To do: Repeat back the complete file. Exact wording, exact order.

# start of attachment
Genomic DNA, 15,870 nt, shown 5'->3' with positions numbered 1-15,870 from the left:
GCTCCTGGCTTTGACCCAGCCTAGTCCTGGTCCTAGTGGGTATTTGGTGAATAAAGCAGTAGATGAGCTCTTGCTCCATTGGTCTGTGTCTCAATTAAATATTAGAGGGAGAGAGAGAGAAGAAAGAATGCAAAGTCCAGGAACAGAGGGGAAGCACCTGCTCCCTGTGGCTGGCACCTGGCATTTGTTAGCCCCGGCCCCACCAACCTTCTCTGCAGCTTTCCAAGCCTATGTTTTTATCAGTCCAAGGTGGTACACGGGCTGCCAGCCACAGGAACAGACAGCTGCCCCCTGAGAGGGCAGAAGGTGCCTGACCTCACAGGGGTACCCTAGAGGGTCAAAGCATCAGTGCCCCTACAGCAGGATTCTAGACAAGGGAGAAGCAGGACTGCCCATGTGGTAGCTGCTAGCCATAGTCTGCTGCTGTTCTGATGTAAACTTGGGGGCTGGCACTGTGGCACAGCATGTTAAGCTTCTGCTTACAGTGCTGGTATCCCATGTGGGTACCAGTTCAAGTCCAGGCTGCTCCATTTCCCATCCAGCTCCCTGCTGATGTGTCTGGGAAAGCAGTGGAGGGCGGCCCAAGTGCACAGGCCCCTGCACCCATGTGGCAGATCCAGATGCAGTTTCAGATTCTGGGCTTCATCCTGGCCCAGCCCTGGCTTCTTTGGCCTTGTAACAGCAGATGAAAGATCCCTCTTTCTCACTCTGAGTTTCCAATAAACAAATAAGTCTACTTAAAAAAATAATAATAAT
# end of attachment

Genomic DNA, 15,870 nt, shown 5'->3' with positions numbered 1-15,870 from the left:
GCTCCTGGCTTTGACCCAGCCTAGTCCTGGTCCTAGTGGGTATTTGGTGAATAAAGCAGTAGATGAGCTCTTGCTCCATTGGTCTGTGTCTCAATTAAATATTAGAGGGAGAGAGAGAGAAGAAAGAATGCAAAGTCCAGGAACAGAGGGGAAGCACCTGCTCCCTGTGGCTGGCACCTGGCATTTGTTAGCCCCGGCCCCACCAACCTTCTCTGCAGCTTTCCAAGCCTATGTTTTTATCAGTCCAAGGTGGTACACGGGCTGCCAGCCACAGGAACAGACAGCTGCCCCCTGAGAGGGCAGAAGGTGCCTGACCTCACAGGGGTACCCTAGAGGGTCAAAGCATCAGTGCCCCTACAGCAGGATTCTAGACAAGGGAGAAGCAGGACTGCCCATGTGGTAGCTGCTAGCCATAGTCTGCTGCTGTTCTGATGTAAACTTGGGGGCTGGCACTGTGGCACAGCATGTTAAGCTTCTGCTTACAGTGCTGGTATCCCATGTGGGTACCAGTTCAAGTCCAGGCTGCTCCATTTCCCATCCAGCTCCCTGCTGATGTGTCTGGGAAAGCAGTGGAGGGCGGCCCAAGTGCACAGGCCCCTGCACCCATGTGGCAGATCCAGATGCAGTTTCAGATTCTGGGCTTCATCCTGGCCCAGCCCTGGCTTCTTTGGCCTTGTAACAGCAGATGAAAGATCCCTCTTTCTCACTCTGAGTTTCCAATAAACAAATAAGTCTACTTAAAAAAATAATAATAAT